per week as an intern with an organization in the Prerequisite: At least one other upperlevel CSCI course and permission of the Internship Director for AIT. Restrictions: Junior/Senior standing in AIT, minimum 3.0 GPA. APIT 496Independent Study (13) Wellqualified seniors may initiate and carry out a proposal for independent, advanced work under the supervision of a member of the department. Prerequisite: CSCI 152 with a grade of "D" or higher. CSCI155 with a grade of "D" or higher. Restrictions: Junior/Senior standing in AIT. GMST Courses AIT Courses CSCI Courses MATH Courses Course Descriptions (CSCI)CSCI 140CComputer and Ethics (P2) (3) This course covers a wide variety of issues of ethics in the area of computers in society. Among these are intellectual property, software theft, software reliability, hacking, information quality and the web, data privacy, military use of computers, artificial intelligence, the intelligence of computers, codes of ethics and computing, the use and misuse of creativity, database security, and the cost of not doing a job right. CSCI 150Introduction to High Technology (P4) (3) With the rapid advance in Internet and PCbased software and hardware, technologies have undergone tremendous changes over the past few years. Students are introduced to a variety of computerbased technological skills being used in businesses. Among these are PC Windows^{TM} applications (graphical with PowerPoint^{TM}, spreadsheets with Excel^{TM}), web page authoring, virtual enhancement and presentation tools (such as graphic editors and presentation streaming software), and audio/video capture and delivery devices. Formerly offered as Computer Applications. CSCI 152Introduction to Programming with Visual BASIC (P4) (3) This course uses Visual BASIC to introduce the beginning programmer to problem solving in a computer language. Topics covered are: events, I/O, numbers, strings, use of functions and procedures, relational and logical operators, IF statements, repetition (DO loops, FOR NEXT loops), arrays, sequential files, and Visual BASIC controls. CSCI 155Foundations of IT (3) What is IT? Within this course, the various areas that comprise IT are explored. The course begins with an exploration of the history of IT from the first computer to the Internet. By learning about the past history of IT, students are able to use the past to "think about the future." Students then learn about the wide variety of subject areas and ways in which IT is applied. The course also assesses how IT affects the world and society as a whole from both a societal and ethical context. CSCI 161Foundations of Computer Science I (P4) (3) This course is an introduction to the problemsolving and programming methodologies that are fundamental to the study of computer science. Problem solving follows both procedural and introductory objectoriented paradigms. An appropriate programming language is used to support these paradigms and facilitates an introduction to the concept of classes and objects. Students gain considerable experience with fundamental language constructs and types (classes), such as expressions, decisions, iteration, functions, structures, and strings. Userdefined classes are introduced as a part of the problemsolving approach. The course includes a twohour formal, scheduled laboratory. The course includes an introduction to Linux^{TM}/UNIX^{TM}. CSCI 162Foundations of Computer Science II (3) In this course, there is a further emphasis on objectoriented design and data abstraction as problemsolving strategies. A major part of the course is an introduction to fundamental data structures such as linked lists, stacks, and queues. These structures are implemented in an appropriate objectoriented language. The pointer concept is used, and recursion is used as a fundamental problemsolving tool. The course includes a twohour formal, scheduled laboratory. The course is conducted in a UNIX^{TM} environment. Prerequisites: CSCI 161, MATH 150C, each with a grade of "C" or higher. CSCI 170Internet Resources (P4) (3) This course examines the history and overall structure of the Internet. Topics include: current scope and future direction of the Internet; resources and tools used in the methodical approach to gathering virtual information; virtual trends relative to tools used in compiling information gathered from the Internet and the use of those tools. Basic understanding of HTML and CSS technologies. Prerequisites: CSCI 150 or CSCI 155, each with a grade of “C” or higher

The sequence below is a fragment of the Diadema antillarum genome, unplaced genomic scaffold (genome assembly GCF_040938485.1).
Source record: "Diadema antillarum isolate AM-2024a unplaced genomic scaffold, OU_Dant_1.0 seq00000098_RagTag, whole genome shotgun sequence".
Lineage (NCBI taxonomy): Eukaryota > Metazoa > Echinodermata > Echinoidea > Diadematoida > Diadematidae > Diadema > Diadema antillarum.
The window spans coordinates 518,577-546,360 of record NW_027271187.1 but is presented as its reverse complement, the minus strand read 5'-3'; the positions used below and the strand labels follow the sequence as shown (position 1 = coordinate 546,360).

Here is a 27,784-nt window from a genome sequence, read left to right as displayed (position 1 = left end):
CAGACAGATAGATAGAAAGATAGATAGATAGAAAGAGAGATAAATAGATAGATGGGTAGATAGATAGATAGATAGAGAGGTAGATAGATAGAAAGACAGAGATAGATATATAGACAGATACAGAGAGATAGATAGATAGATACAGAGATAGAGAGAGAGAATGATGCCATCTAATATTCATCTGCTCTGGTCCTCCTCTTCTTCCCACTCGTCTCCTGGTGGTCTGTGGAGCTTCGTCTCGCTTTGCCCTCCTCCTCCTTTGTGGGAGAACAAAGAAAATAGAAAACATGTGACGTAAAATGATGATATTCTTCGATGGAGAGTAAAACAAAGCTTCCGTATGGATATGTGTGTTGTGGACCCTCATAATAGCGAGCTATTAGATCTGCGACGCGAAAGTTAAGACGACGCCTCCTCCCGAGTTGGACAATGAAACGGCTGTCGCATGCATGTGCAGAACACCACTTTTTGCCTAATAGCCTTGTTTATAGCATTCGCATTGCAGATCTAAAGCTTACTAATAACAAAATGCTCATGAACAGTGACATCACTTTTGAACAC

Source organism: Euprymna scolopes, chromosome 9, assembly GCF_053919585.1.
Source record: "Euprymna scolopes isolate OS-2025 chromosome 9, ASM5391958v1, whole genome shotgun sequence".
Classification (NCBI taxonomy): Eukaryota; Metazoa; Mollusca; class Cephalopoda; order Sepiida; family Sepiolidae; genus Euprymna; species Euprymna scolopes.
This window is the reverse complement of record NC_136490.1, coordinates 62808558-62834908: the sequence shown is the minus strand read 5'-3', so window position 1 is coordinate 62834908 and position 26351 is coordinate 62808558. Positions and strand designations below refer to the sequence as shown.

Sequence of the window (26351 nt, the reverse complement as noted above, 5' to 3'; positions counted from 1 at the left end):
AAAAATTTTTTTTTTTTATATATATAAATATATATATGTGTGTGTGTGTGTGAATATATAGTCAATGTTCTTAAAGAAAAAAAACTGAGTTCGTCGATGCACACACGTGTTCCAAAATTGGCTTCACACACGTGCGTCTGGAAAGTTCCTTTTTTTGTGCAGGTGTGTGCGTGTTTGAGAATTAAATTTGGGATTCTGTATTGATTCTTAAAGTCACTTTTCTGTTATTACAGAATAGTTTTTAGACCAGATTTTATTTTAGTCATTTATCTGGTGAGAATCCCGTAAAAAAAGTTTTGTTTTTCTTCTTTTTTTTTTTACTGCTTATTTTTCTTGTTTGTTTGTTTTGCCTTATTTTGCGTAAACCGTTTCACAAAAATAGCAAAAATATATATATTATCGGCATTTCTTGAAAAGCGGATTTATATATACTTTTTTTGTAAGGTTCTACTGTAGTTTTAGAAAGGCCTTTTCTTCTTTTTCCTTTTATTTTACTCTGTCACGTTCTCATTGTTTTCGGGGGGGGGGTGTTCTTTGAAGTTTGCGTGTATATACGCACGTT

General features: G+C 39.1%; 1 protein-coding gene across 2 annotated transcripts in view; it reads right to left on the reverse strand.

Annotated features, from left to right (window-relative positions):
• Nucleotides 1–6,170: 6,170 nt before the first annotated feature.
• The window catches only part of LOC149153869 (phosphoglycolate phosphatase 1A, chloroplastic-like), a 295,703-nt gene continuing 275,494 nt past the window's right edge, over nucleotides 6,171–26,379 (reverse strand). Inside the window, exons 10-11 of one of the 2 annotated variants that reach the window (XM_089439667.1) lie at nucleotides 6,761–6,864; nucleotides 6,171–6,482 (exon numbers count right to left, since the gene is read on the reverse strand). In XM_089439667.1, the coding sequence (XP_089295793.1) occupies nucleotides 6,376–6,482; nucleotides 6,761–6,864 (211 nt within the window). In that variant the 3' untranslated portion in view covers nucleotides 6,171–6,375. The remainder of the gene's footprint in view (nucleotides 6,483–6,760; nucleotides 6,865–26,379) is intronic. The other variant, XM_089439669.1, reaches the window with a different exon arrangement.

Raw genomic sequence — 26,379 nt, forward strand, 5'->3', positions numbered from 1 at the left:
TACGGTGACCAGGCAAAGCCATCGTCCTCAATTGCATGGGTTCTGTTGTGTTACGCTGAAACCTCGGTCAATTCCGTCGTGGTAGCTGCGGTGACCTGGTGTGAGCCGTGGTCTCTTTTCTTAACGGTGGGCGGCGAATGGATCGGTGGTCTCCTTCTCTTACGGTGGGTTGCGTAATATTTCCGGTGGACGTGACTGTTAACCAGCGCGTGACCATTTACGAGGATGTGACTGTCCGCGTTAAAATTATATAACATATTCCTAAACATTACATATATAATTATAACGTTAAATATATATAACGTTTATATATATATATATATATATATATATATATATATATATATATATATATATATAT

CSCI 220Multimedia Technologies (P4) (3) This course is an overview of multimedia technology application in profit and nonprofit organizations, and multimedia authoring. Topics include: the principles of current trends in multimedia; application; implication of multimedia hardware and software as it relates to convergence; current and new multimedia technologies to create applications. Basic understanding of various technologies and concepts include: podcasting, lowbandwidth movie authoring, video as a means for virtual publishing. Prerequisite: CSCI 150 or 155 with a grade of "C" or higher. CSCI 231Data Structures and Algorithms (3) This course covers a variety of algorithms and their analyses, using some of the mathematical tools. Complex linked strutures such as Btrees, tries, graphs, hashing, searching, and sorting are implemented and analyzed. Prerequisite: CSCI 162 with a grade of "C" or higher. CSCI 241Computer Architecture (3) This course deals with the following topics: discussion of computer organization, registers, addressing, use of stacks, relocatability, subroutines, macros, the assembly process, linking, loading. This course also gives an understanding of how computers are organized, including performance issues, processor design, pipelining, memory hierarchies, peripheral interfacing, and multiprocessing. This course is focused on a RISCbased architecture, using a RISCbased language. Prerequisites: CSCI 162 with a grade of "C" or higher. CSCI 251Introduction to Computer Security (3) In this course, students learn the fundamentals of computer security. Topics to be covered include: authentication, cryptography, steganography, methods of digital eavesdropping, wireless security, access control, exploits, denial of service attacks, social engineering, intrusion detection and prevention, social engineering and security policies. Prerequisites: CSCI 161 or CSCI 152, each with a grade of "C" or higher. CSCI 260Introduction to Databases and Applications (3) This course presents an overview of database organization and management. Topics include database organization, querying techniques, data extraction and manipulation, and application development and design. Students work with databases in multiple environments, including PCs, networks, and the WWW, and design and develop a database application using Microsoft Access^{TM} Prerequisite: CSCI 150 or 155, each with a grade of "C" or higher. CSCI 290Theory of Computation (3) An elementary treatment of abstract computer modeling, including such topics as finite automata, languages, regular expressions, contextfree grammars, and Turing machines. Formerly offered as CSCI 440. Prerequisite: MATH 200C with a grade of "C" or higher.